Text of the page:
- Withdrawn funds could disqualify your student from receiving need-based financial aid on the FAFSA and CSS Profile
- What counts as a qualified distribution is strict
Alternatives to 529 Savings Plans
A 529 Savings Plan isn’t for everyone. Other college savings options like Prepaid Plans, high-yield savings accounts, or Roth IRA accounts might better fit your needs.
529 Prepaid Plan
Along with offering a 529 College Savings Plan, a few states also offer Prepaid Tuition Plans. A prepaid plan lets you prepay for your child’s education based on locked-in anticipated tuition rates. Your money is guaranteed, so you never lose the value that you put into the account. This isn’t the case with 529 College Savings Plans. Plus, even if tuition rates increase more than expected by the time your child enrolls, a fully funded prepaid college plan still covers the cost.
Many families pair a prepaid plan with a 529 college savings plan. The first is used for tuition costs and sometimes room and board. The second helps cover the cost of books and supplies.
Learn more about prepaid plans here.
With a tax-advantaged Roth IRA account, you can save for your retirement and your child’s education simultaneously. Any money you withdraw to cover educational expenses is penalty-free. Additionally, if your child opts not to go to college, you can keep funds in the account for your retirement.
Roth IRAs have annual contribution limits of $6,000 depending on your age. Pairing a Roth IRA with another saving method can ensure you have enough for retirement and your child’s education.
High-Yield Savings Account
Use a high-yield savings account if you want a low-risk, flexible way to save for college. High-yield savings accounts offer 1.8% or higher APY and keep your money easily accessible. That accessibility is great if your child decides not to attend college or you face economic struggles. However, because it’s easily accessible, it can be tempting to spend your savings frivolously.
Get Started with a 529 College Savings Plan
Anyone can open a 529 College Savings Plan, and it’s easy to do! Follow the steps below to get started:
Decide Who Will Open the Account
Remember, who owns the account matters and could significantly affect financial aid. Before opening an account, make sure you fully understand how this decision could help or hurt your student’s shot at need-based financial aid. Talk to an accountant to learn more about the tax implications in your state too.
Choose a Provider
At the end of the article, you’ll see a list of 529 College Savings Plan providers. Look at your state’s plan first to see if it offers tax benefits. If it does, your state’s plan is likely your best option. If it doesn’t, explore other state plans. You can enroll in any state’s plan regardless of your residency status or where your child decides to go to college.
Choose an Investment Fund/Portfolio
Each plan offers different investment fund or portfolio options. For example, in Pennsylvania, you can choose between a low-risk guaranteed savings plan and an investment plan. The guaranteed savings plan helps your savings to keep up with rising tuition costs. The investment plan lets you choose from 17 investment options from The Vanguard Group.
Start Making Contributions
Some funds require a minimum contribution when you open the account. The amount ranges from $0 to $250.
After paying the minimum contribution, consider the additional contribution options. Most plans let you set up automatic payroll deduction, make lump sum payments, and rollover remaining funds from a different 529 plan, a Coverdell Education Savings Account, or a U.S. Savings Bond.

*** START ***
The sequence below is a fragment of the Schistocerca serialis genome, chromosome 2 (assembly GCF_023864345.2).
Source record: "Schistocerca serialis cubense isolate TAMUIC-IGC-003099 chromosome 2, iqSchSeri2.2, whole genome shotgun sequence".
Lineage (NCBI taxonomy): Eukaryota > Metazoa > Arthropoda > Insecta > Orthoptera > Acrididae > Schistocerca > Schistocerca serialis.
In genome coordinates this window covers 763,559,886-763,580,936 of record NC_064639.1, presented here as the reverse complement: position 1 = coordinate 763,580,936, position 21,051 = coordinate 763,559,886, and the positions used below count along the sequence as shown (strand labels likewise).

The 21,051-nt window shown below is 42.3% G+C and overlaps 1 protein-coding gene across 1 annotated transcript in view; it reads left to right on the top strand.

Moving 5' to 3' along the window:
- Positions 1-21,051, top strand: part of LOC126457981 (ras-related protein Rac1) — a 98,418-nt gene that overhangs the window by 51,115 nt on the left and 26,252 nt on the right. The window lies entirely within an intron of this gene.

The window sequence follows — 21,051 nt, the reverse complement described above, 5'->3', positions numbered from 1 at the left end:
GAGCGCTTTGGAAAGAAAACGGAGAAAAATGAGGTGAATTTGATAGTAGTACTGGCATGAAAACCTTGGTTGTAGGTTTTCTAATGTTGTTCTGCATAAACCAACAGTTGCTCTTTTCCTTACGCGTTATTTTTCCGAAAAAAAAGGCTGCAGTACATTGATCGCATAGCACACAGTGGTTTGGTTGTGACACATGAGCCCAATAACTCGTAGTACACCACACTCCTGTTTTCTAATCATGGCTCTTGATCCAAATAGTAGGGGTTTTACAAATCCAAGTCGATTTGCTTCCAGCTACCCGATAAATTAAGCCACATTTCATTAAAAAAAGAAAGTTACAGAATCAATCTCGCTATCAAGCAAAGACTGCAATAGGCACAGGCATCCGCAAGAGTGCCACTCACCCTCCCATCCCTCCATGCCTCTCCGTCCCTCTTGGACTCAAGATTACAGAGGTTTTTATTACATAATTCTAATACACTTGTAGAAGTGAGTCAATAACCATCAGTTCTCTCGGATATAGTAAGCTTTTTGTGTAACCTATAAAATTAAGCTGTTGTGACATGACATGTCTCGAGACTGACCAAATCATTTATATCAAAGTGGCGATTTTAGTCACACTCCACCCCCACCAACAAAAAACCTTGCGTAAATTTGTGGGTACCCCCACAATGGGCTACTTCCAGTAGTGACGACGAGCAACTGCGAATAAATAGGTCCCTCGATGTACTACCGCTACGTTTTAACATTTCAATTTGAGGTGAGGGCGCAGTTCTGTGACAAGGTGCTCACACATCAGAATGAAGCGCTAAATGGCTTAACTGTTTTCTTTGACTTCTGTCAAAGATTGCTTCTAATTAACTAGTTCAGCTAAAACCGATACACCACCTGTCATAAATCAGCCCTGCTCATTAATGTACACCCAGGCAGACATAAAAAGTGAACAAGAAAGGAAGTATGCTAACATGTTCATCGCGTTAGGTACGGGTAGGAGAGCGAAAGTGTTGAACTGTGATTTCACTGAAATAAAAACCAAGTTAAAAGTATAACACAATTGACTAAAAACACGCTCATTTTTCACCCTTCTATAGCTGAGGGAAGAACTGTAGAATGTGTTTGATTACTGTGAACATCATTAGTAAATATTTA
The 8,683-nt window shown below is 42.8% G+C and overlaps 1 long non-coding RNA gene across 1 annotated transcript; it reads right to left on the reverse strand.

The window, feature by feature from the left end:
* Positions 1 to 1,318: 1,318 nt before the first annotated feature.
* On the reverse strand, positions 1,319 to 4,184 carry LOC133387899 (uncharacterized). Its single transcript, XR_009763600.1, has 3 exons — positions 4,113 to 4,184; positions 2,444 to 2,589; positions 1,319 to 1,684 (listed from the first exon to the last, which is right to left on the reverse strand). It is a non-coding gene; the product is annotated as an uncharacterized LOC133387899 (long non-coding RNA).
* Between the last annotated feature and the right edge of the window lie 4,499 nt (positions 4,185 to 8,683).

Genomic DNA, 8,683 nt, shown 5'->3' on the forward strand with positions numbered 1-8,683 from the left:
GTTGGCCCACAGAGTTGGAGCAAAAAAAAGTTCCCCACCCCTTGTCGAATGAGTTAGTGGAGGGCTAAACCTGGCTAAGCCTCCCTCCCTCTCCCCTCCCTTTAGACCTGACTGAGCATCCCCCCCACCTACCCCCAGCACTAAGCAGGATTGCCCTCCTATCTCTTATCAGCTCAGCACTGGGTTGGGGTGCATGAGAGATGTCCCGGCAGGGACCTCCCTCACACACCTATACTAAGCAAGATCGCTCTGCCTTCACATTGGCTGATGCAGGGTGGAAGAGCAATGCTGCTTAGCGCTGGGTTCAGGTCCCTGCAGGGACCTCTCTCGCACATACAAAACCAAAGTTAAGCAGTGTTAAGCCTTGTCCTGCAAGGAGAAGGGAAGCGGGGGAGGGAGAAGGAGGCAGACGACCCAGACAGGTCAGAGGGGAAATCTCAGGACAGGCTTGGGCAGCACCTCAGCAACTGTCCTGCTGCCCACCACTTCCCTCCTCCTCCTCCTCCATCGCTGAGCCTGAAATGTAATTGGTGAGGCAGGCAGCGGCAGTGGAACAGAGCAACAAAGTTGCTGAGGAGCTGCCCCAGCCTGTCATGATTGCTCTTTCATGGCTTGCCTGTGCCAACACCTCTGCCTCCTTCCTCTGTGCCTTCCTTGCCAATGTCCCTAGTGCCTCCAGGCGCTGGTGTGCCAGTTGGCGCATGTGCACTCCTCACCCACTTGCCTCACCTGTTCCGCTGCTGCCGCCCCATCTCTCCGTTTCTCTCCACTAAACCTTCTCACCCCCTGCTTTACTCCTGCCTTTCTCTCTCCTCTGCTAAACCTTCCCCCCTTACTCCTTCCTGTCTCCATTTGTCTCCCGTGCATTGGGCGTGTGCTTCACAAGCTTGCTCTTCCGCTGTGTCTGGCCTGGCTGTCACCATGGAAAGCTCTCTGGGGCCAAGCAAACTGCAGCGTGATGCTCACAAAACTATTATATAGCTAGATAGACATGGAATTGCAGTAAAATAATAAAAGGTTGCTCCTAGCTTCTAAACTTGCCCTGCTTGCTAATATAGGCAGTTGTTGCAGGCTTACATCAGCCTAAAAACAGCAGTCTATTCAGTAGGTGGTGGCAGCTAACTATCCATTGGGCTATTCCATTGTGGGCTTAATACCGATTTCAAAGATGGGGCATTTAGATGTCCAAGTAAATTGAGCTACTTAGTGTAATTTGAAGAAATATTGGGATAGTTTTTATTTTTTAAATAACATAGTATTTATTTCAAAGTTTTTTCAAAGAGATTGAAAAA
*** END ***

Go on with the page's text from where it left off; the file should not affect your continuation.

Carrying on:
List of States Offering 529 College Savings Plans
Compare plans across different states to see what makes sense for your family. Your home state may offer state tax benefits, which may only be available if you invest in your home state’s plan.
Compare the Best Student Loan Refinance Rates
Here are our top student loan refinance picks for 2019
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Student Debt Relief Loan Refinancing Advertiser Disclosure
College Ave: College Ave Student Loans products are made available through either Firstrust Bank, member FDIC or M.Y. Safra Bank, FSB, member FDIC. All loans are subject to individual approval and adherence to underwriting guidelines. Program restrictions, other terms, and conditions apply. As certified by your school and less any other financial aid you might receive. Minimum $1,000. Rates shown are for the College Ave Undergraduate Loan product and include autopay discount. The 0.25% auto-pay interest rate reduction applies as long as a valid bank account is designated for required monthly payments. Variable rates may increase after consummation. This informational repayment example uses typical loan terms for a freshman borrower who selects the Flat Repayment Option with an 8-year repayment term, has a $10,000 loan that is disbursed in one disbursement and a 7.78% fixed Annual Percentage Rate (“APR”): 54 monthly payments of $25 while in school, followed by 96 monthly payments of $176.21 while in the repayment period, for a total amount of payments of $18,266.38. Loans will never have a full principal and interest monthly payment of less than $50. Your actual rates and repayment terms may vary. This informational repayment example uses typical loan terms for a freshman borrower who selects the Deferred Repayment Option with a 10-year repayment term, has a $10,000 loan that is disbursed in one disbursement and a 8.35% fixed Annual Percentage Rate (“APR”): 120 monthly payments of $179.18 while in the repayment period, for a total amount of payments of $21,501.54. Loans will never have a full principal and interest monthly payment of less than $50. Your actual rates and repayment terms may vary. Information advertised valid as of 5/18/2020. Variable interest rates may increase after consummation. Lowest advertised rates require selection of full principal and interest payments with the shortest available loan term.